Objectives and Key Results (OKRs) are a standard tech industry tool that teams use for quarterly goal setting. Despite the mangement-speak name, they can be a useful tool if used well — but they are often not used well. Having used them for 15 years at Google and other places, here’s my guide to doing them well.
The most important idea is that OKRs are a tool for your team to use to drive quarterly alignment. Their primary purpose is not to report to other people.
OKRs should not be a list of tasks (e.g. ‘Complete Deep Learning module’). Task…
Summarising a previous post: What is a Neural Network?
Computer programs come in many shapes and sizes, but have a few things in common. We provide them with input, and they provide us with the result as output. A simple example is the “AVERAGE” function on a spreadsheet. We provide it with a column of figures, as input. The function computes the average of those figures and outputs it in the cell where we asked for it.
A neural network is a computer program in just this sense. We provide it with input (for example, a digitised image of a handwritten number) and it returns the output (which in…
TL:DR; as we discovered addressing Ebola in West Africa in 2014, early and apparently extreme action significantly reduces the chance of much more extreme and longer lasting action later. Put differently; the actions you take today and tomorrow could save more lives than anything else you do in your life. What this means is: regardless of symptoms, self isolate as much as possible for as long as possible starting today.
In an ‘exponential’ crisis, early action by you has an exponentially positive result.
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Covid19 is an alarming crisis…
It’s election time in the UK, and a feature of the campaign this time has been a steady stream of articles from business figures warning us that moving to the left will harm our business environment, hurt jobs, raise taxes, ‘return us to the 1970s’ and so on.
I’m a Venture Capitalist; after building products for Google for many years and then DeepMind I now make my living investing in early stage tech startups. So you might imagine I’d be adding to these warnings, but in fact I don’t buy them at all, for several reasons.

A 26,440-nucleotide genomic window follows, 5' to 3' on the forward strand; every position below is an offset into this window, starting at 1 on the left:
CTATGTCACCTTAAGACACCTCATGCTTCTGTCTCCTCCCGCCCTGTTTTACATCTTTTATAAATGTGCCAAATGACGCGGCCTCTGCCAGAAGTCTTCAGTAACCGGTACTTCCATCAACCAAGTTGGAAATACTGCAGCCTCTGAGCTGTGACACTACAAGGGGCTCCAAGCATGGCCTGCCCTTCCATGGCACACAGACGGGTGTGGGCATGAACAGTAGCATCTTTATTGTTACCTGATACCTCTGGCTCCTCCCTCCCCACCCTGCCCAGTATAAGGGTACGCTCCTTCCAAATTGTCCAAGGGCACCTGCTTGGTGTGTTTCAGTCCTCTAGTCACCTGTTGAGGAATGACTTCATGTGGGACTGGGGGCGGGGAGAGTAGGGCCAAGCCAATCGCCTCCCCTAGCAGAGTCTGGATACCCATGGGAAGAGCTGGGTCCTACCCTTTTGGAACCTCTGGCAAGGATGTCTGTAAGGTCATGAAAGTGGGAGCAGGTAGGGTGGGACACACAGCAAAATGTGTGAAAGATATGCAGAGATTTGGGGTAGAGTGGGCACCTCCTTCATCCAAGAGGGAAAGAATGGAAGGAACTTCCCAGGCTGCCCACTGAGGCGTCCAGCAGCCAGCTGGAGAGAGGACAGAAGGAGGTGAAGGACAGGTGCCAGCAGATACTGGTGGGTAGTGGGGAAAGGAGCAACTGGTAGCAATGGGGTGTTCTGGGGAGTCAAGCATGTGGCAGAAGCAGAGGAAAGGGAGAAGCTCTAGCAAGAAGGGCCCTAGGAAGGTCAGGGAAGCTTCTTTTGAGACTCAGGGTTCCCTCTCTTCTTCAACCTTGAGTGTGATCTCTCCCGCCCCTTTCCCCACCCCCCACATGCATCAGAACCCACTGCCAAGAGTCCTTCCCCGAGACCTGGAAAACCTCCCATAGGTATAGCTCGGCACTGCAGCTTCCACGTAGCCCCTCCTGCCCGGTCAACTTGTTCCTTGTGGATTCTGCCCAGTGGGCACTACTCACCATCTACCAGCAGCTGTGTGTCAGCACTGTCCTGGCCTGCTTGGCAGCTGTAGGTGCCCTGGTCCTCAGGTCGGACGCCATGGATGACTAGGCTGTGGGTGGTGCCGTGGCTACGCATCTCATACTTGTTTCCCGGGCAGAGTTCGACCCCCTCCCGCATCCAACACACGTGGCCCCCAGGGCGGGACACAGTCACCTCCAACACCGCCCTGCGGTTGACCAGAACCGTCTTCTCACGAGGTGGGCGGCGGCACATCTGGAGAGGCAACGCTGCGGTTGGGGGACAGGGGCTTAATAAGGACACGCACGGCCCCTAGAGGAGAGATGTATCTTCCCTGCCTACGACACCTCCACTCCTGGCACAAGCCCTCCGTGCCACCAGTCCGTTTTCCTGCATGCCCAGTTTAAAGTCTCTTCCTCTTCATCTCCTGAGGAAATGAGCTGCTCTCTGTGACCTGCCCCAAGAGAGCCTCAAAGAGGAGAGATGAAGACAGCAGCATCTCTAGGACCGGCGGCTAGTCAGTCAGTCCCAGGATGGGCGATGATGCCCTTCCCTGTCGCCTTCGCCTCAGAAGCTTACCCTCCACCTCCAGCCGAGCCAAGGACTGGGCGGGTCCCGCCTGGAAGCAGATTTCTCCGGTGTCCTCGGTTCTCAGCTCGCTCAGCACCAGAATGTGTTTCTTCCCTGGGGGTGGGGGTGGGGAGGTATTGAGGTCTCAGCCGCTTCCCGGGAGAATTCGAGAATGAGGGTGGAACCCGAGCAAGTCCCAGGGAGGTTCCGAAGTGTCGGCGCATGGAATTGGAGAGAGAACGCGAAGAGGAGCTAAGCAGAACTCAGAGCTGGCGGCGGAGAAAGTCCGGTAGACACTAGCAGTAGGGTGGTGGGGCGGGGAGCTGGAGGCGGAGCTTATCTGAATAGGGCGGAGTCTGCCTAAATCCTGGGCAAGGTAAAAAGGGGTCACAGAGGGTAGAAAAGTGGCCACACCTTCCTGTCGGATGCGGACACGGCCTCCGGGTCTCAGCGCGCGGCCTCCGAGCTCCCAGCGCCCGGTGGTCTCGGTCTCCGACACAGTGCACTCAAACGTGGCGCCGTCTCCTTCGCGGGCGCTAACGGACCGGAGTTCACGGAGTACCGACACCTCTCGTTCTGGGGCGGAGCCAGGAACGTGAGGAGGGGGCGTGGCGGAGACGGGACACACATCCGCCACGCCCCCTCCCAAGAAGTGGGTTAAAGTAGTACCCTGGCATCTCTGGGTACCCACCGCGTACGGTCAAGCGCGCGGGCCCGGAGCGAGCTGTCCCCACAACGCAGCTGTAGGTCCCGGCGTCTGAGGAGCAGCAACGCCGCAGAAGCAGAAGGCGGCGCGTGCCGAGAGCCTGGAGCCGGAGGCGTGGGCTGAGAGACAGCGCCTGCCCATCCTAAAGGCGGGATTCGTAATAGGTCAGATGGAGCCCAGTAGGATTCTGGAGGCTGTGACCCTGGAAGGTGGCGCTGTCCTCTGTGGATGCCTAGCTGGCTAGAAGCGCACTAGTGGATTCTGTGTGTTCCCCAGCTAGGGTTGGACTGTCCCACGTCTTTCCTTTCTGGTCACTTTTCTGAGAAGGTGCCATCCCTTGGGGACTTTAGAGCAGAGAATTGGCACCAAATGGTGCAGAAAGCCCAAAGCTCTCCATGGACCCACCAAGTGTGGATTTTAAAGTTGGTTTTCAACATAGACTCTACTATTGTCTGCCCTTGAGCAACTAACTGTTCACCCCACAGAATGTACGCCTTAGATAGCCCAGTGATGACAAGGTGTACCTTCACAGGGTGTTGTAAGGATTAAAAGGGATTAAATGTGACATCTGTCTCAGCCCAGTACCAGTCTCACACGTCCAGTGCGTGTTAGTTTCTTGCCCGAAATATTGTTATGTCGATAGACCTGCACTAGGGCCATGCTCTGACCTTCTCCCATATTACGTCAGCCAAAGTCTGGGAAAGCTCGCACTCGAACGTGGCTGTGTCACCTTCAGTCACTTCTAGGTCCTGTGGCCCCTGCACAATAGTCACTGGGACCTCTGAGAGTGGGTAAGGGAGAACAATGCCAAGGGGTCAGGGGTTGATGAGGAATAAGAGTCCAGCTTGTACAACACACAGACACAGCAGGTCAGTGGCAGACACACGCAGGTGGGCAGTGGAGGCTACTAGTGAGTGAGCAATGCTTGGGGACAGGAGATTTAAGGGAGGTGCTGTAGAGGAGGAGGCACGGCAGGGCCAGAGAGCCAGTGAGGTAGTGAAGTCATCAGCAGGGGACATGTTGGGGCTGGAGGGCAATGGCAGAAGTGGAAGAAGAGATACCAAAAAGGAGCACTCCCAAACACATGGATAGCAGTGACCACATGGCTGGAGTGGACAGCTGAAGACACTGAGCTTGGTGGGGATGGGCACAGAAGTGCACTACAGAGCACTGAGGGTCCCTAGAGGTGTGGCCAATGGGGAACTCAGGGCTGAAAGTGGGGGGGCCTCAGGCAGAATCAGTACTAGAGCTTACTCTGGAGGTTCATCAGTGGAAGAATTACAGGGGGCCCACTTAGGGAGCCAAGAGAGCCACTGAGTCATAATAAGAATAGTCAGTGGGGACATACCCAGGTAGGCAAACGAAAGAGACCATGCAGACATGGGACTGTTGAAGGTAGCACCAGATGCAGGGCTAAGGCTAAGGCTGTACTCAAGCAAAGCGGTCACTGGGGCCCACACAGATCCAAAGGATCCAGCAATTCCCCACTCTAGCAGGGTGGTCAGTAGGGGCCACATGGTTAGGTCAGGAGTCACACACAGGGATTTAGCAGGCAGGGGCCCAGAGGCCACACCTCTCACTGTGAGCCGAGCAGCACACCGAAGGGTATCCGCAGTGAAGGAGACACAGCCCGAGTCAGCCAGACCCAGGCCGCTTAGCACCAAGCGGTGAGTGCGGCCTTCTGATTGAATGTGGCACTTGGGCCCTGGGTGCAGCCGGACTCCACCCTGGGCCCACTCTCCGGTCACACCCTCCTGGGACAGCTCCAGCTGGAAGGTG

I’ve been thinking about rational follow-on strategy for a long time, and how to use portfolio simulations to decide when to make follow-on bets. Abe Othman at AngelList has just published some really interesting work that moves the debate forward. Here’s my brief explainer of what he did.
Abe looked at a ‘universe’ of 1218 seed stage convertible investments from 2014 to 2017. He then imagined a pool of 10 randomly selected investments each year for a total of 40 investments in the pool, and simulated 10,000 random pools this way.
For each pool of 40, he then looked at…
In recent months I’ve had many conversations on product thinking with startups and with colleagues at Atomico and Firstminute. Last week Siraj Khaliq posted a rallying cry for European Product Management. And prompted in part by conversations with Lina Wenner I’ve been thinking about a related challenge: getting companies to think of themselves as product-first.
Since I’ve been spending most of my time investing in and advising startups, I’ve noticed a surprising pattern: many don’t deeply embrace the fact that they are product businesses.
Of course most companies talk about the importance of product, but often product thinking isn’t embedded…
TL;DR: In the last post I built some models of venture portfolios of different sizes based on the idea that venture outcomes are powerlaw distributed. The conclusion was, other things being equal, bigger portfolios should do better, with around 150 investments being table stakes. Those models assumed each investment was independent, with exactly one investor. The pooled model presented here is more realistic; overall it dampens expected returns without changing the overall pattern that more is better. Interesting implications are that dealflow and brand are key for VC.
In the last post we simulated over 45M independent outcomes (sum(x=5->300) x*1000).
This post explores some ideas about venture capital returns and portfolio size. It builds on other explorations including Jerry Neumann’s and Seth Levine’s. I wrote a simple simulator in a Google Colab notebook, which generated the graphs below. After the next post I’ll post a link to the notebook which will allow you to run the code and experiment with different parameters.
Jerry Neumann’s posts explore the consequences of the idea that venture returns (the returns to investments in early stage, high growth potential companies) are not normally distributed, as public market returns are, but follow a power law distribution.